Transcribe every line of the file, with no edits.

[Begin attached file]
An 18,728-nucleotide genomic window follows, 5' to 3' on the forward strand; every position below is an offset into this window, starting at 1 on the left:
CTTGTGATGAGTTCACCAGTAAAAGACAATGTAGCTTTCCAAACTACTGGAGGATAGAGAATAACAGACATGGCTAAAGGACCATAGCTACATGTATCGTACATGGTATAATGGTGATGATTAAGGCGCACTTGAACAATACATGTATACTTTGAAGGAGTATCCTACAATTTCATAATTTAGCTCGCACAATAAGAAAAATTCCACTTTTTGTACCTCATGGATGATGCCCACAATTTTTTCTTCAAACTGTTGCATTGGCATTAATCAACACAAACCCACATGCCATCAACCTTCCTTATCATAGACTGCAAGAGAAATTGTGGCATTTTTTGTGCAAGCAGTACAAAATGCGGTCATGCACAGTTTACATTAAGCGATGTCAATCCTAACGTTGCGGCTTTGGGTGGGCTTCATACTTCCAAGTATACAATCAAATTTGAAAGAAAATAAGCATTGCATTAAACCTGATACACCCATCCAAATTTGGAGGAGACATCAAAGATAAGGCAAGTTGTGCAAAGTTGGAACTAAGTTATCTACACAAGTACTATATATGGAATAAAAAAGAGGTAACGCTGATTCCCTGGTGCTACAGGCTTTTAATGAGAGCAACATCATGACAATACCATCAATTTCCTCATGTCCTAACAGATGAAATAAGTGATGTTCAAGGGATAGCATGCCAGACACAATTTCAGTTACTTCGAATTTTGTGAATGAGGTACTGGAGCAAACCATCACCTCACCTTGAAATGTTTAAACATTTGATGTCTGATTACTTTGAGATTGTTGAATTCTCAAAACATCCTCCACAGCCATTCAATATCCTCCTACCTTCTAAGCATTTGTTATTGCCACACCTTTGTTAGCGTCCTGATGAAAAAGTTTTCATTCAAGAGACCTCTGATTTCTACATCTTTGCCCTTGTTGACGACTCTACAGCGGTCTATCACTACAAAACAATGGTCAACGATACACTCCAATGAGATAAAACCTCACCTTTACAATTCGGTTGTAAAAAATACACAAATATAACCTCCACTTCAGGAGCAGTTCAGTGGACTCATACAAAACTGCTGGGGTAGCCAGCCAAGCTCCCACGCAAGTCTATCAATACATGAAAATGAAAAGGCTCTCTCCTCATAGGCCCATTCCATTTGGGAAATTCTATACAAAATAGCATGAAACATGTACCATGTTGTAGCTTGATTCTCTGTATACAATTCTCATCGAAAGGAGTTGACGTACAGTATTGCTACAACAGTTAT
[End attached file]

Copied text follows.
An 18,728-nucleotide genomic window follows, 5' to 3' on the forward strand; every position below is an offset into this window, starting at 1 on the left:
CTTGTGATGAGTTCACCAGTAAAAGACAATGTAGCTTTCCAAACTACTGGAGGATAGAGAATAACAGACATGGCTAAAGGACCATAGCTACATGTATCGTACATGGTATAATGGTGATGATTAAGGCGCACTTGAACAATACATGTATACTTTGAAGGAGTATCCTACAATTTCATAATTTAGCTCGCACAATAAGAAAAATTCCACTTTTTGTACCTCATGGATGATGCCCACAATTTTTTCTTCAAACTGTTGCATTGGCATTAATCAACACAAACCCACATGCCATCAACCTTCCTTATCATAGACTGCAAGAGAAATTGTGGCATTTTTTGTGCAAGCAGTACAAAATGCGGTCATGCACAGTTTACATTAAGCGATGTCAATCCTAACGTTGCGGCTTTGGGTGGGCTTCATACTTCCAAGTATACAATCAAATTTGAAAGAAAATAAGCATTGCATTAAACCTGATACACCCATCCAAATTTGGAGGAGACATCAAAGATAAGGCAAGTTGTGCAAAGTTGGAACTAAGTTATCTACACAAGTACTATATATGGAATAAAAAAGAGGTAACGCTGATTCCCTGGTGCTACAGGCTTTTAATGAGAGCAACATCATGACAATACCATCAATTTCCTCATGTCCTAACAGATGAAATAAGTGATGTTCAAGGGATAGCATGCCAGACACAATTTCAGTTACTTCGAATTTTGTGAATGAGGTACTGGAGCAAACCATCACCTCACCTTGAAATGTTTAAACATTTGATGTCTGATTACTTTGAGATTGTTGAATTCTCAAAACATCCTCCACAGCCATTCAATATCCTCCTACCTTCTAAGCATTTGTTATTGCCACACCTTTGTTAGCGTCCTGATGAAAAAGTTTTCATTCAAGAGACCTCTGATTTCTACATCTTTGCCCTTGTTGACGACTCTACAGCGGTCTATCACTACAAAACAATGGTCAACGATACACTCCAATGAGATAAAACCTCACCTTTACAATTCGGTTGTAAAAAATACACAAATATAACCTCCACTTCAGGAGCAGTTCAGTGGACTCATACAAAACTGCTGGGGTAGCCAGCCAAGCTCCCACGCAAGTCTATCAATACATGAAAATGAAAAGGCTCTCTCCTCATAGGCCCATTCCATTTGGGAAATTCTATACAAAATAGCATGAAACATGTACCATGTTGTAGCTTGATTCTCTGTATACAATTCTCATCGAAAGGAGTTGACGTACAGTATTGCTACAACAGTTAT